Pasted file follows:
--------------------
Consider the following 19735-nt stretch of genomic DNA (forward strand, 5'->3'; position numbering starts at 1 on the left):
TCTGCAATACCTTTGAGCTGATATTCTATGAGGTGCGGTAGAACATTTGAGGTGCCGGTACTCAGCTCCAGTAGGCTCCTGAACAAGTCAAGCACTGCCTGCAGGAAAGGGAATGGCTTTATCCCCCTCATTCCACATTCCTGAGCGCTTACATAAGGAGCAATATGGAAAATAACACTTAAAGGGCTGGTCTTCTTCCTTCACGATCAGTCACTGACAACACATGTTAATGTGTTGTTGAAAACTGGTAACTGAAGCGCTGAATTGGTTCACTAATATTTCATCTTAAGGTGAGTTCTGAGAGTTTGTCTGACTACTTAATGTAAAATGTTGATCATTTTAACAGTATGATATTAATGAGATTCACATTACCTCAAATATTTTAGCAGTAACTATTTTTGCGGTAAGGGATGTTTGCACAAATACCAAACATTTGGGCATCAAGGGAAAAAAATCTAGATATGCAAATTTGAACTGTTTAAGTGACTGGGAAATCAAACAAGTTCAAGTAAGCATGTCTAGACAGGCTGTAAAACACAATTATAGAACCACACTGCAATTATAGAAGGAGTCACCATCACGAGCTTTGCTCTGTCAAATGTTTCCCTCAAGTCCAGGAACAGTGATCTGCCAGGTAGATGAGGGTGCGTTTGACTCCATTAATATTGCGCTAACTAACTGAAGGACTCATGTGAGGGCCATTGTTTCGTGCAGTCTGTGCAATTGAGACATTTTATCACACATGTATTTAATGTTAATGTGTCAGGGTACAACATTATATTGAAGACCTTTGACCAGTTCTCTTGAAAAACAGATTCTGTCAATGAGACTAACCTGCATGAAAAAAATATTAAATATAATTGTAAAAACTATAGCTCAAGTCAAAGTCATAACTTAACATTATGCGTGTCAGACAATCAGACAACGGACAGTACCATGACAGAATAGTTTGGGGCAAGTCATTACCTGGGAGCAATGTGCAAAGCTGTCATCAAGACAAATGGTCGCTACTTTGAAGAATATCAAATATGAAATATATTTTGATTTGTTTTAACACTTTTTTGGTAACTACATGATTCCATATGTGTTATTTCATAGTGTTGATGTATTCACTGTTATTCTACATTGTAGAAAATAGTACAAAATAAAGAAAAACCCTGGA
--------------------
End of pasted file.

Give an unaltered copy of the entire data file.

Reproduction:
Consider the following 19735-nt stretch of genomic DNA (forward strand, 5'->3'; position numbering starts at 1 on the left):
TCTGCAATACCTTTGAGCTGATATTCTATGAGGTGCGGTAGAACATTTGAGGTGCCGGTACTCAGCTCCAGTAGGCTCCTGAACAAGTCAAGCACTGCCTGCAGGAAAGGGAATGGCTTTATCCCCCTCATTCCACATTCCTGAGCGCTTACATAAGGAGCAATATGGAAAATAACACTTAAAGGGCTGGTCTTCTTCCTTCACGATCAGTCACTGACAACACATGTTAATGTGTTGTTGAAAACTGGTAACTGAAGCGCTGAATTGGTTCACTAATATTTCATCTTAAGGTGAGTTCTGAGAGTTTGTCTGACTACTTAATGTAAAATGTTGATCATTTTAACAGTATGATATTAATGAGATTCACATTACCTCAAATATTTTAGCAGTAACTATTTTTGCGGTAAGGGATGTTTGCACAAATACCAAACATTTGGGCATCAAGGGAAAAAAATCTAGATATGCAAATTTGAACTGTTTAAGTGACTGGGAAATCAAACAAGTTCAAGTAAGCATGTCTAGACAGGCTGTAAAACACAATTATAGAACCACACTGCAATTATAGAAGGAGTCACCATCACGAGCTTTGCTCTGTCAAATGTTTCCCTCAAGTCCAGGAACAGTGATCTGCCAGGTAGATGAGGGTGCGTTTGACTCCATTAATATTGCGCTAACTAACTGAAGGACTCATGTGAGGGCCATTGTTTCGTGCAGTCTGTGCAATTGAGACATTTTATCACACATGTATTTAATGTTAATGTGTCAGGGTACAACATTATATTGAAGACCTTTGACCAGTTCTCTTGAAAAACAGATTCTGTCAATGAGACTAACCTGCATGAAAAAAATATTAAATATAATTGTAAAAACTATAGCTCAAGTCAAAGTCATAACTTAACATTATGCGTGTCAGACAATCAGACAACGGACAGTACCATGACAGAATAGTTTGGGGCAAGTCATTACCTGGGAGCAATGTGCAAAGCTGTCATCAAGACAAATGGTCGCTACTTTGAAGAATATCAAATATGAAATATATTTTGATTTGTTTTAACACTTTTTTGGTAACTACATGATTCCATATGTGTTATTTCATAGTGTTGATGTATTCACTGTTATTCTACATTGTAGAAAATAGTACAAAATAAAGAAAAACCCTGGA